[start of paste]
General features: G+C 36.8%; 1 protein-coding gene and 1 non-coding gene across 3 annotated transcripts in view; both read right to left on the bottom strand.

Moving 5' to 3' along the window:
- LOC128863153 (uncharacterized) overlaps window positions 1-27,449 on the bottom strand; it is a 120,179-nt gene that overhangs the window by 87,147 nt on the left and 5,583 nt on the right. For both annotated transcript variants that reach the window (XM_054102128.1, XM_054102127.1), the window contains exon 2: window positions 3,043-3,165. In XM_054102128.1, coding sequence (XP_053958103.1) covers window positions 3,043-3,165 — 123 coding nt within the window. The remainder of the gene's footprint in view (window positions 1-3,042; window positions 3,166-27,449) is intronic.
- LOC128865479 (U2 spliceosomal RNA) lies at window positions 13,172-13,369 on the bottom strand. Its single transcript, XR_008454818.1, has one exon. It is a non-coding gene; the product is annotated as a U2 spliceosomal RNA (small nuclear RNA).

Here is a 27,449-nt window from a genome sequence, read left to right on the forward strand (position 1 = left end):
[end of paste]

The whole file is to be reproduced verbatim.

General features: G+C 36.8%; 1 protein-coding gene and 1 non-coding gene across 3 annotated transcripts in view; both read right to left on the bottom strand.

Moving 5' to 3' along the window:
- LOC128863153 (uncharacterized) overlaps window positions 1-27,449 on the bottom strand; it is a 120,179-nt gene that overhangs the window by 87,147 nt on the left and 5,583 nt on the right. For both annotated transcript variants that reach the window (XM_054102128.1, XM_054102127.1), the window contains exon 2: window positions 3,043-3,165. In XM_054102128.1, coding sequence (XP_053958103.1) covers window positions 3,043-3,165 — 123 coding nt within the window. The remainder of the gene's footprint in view (window positions 1-3,042; window positions 3,166-27,449) is intronic.
- LOC128865479 (U2 spliceosomal RNA) lies at window positions 13,172-13,369 on the bottom strand. Its single transcript, XR_008454818.1, has one exon. It is a non-coding gene; the product is annotated as a U2 spliceosomal RNA (small nuclear RNA).

Here is a 27,449-nt window from a genome sequence, read left to right on the forward strand (position 1 = left end):